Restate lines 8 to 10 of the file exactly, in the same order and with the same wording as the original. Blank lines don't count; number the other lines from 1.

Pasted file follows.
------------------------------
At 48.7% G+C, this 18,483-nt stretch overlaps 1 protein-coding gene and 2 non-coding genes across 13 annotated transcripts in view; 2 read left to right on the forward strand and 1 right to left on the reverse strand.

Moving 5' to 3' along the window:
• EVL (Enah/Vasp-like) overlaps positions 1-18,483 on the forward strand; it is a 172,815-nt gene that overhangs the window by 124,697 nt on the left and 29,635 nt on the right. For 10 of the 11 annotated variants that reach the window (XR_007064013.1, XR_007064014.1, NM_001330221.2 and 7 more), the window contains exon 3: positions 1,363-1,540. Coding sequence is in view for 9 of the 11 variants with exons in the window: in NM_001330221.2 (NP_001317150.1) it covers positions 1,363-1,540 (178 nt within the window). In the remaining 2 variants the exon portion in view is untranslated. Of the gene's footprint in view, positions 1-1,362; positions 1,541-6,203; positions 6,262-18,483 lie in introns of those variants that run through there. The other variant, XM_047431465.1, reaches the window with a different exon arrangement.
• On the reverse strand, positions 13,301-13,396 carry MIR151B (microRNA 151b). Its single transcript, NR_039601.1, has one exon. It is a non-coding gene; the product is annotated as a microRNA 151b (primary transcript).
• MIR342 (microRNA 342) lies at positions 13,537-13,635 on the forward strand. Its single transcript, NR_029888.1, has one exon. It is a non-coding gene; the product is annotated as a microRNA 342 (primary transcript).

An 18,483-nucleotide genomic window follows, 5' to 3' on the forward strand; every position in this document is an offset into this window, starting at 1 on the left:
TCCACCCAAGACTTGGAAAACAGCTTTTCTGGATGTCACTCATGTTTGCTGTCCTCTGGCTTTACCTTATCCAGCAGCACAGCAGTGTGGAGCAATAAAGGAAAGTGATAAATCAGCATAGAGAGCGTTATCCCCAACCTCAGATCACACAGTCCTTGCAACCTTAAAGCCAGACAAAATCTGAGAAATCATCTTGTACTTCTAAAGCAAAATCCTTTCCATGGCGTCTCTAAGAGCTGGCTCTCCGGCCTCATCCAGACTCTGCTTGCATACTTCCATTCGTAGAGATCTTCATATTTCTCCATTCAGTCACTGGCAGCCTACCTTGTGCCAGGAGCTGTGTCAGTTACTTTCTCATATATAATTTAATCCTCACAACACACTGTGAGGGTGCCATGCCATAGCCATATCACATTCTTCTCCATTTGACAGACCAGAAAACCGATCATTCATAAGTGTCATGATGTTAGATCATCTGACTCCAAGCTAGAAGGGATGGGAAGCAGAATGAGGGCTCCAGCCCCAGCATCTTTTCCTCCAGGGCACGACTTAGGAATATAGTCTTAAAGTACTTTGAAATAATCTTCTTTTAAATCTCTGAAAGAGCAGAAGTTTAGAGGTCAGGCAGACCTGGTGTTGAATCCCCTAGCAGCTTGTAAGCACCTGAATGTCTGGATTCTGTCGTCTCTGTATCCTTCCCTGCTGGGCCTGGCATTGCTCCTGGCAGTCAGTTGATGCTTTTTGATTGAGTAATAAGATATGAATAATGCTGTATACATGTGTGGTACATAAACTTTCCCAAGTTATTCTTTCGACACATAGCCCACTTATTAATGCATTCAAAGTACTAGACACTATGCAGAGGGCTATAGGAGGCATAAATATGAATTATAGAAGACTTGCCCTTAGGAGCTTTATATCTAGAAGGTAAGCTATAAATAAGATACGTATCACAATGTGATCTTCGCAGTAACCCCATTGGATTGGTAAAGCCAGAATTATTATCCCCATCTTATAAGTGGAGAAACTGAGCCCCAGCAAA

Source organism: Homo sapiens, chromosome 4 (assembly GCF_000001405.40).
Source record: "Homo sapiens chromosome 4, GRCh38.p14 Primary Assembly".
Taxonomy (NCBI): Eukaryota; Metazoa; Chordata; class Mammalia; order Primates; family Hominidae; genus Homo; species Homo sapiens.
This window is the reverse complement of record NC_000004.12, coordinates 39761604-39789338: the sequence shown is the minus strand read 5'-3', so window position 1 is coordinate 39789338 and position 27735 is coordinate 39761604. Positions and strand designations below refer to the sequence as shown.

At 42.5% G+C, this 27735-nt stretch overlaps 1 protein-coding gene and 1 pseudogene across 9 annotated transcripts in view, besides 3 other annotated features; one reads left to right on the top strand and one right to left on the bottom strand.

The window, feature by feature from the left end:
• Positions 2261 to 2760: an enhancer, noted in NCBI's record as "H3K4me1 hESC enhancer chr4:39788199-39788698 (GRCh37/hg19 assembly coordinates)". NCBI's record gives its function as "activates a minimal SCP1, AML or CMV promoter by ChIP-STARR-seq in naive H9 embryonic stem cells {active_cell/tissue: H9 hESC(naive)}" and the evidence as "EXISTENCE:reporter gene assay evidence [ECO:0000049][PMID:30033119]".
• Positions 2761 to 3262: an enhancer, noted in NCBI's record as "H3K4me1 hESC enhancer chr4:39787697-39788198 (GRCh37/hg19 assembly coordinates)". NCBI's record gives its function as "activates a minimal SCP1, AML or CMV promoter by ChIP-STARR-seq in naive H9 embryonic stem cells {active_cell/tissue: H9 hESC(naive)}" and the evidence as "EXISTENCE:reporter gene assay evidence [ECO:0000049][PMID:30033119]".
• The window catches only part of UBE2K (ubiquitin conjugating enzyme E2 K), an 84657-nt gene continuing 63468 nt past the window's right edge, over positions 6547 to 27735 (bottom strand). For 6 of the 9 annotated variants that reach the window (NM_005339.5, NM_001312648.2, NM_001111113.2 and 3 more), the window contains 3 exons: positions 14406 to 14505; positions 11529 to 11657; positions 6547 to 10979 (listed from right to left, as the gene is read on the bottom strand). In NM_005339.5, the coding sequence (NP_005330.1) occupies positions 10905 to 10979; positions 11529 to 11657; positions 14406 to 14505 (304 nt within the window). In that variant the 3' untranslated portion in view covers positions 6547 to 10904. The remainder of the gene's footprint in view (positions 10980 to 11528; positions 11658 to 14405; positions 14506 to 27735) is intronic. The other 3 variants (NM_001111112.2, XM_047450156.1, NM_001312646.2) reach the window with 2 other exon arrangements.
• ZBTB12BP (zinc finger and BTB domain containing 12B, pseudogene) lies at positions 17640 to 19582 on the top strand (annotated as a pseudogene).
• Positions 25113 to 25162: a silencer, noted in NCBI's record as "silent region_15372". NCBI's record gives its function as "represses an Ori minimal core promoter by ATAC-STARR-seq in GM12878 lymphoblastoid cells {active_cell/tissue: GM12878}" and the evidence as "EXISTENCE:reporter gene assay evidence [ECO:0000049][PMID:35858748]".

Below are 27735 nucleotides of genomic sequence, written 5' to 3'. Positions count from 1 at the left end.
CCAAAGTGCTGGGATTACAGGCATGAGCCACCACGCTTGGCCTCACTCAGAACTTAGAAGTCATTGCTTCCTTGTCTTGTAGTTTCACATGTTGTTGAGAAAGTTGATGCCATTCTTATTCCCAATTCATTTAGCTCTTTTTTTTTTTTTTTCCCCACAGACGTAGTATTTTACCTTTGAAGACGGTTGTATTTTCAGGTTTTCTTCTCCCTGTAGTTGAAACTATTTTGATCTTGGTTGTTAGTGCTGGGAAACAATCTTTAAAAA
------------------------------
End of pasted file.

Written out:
Source organism: Homo sapiens, chromosome 4 (assembly GCF_000001405.40).
Source record: "Homo sapiens chromosome 4, GRCh38.p14 Primary Assembly".
Taxonomy (NCBI): Eukaryota; Metazoa; Chordata; class Mammalia; order Primates; family Hominidae; genus Homo; species Homo sapiens.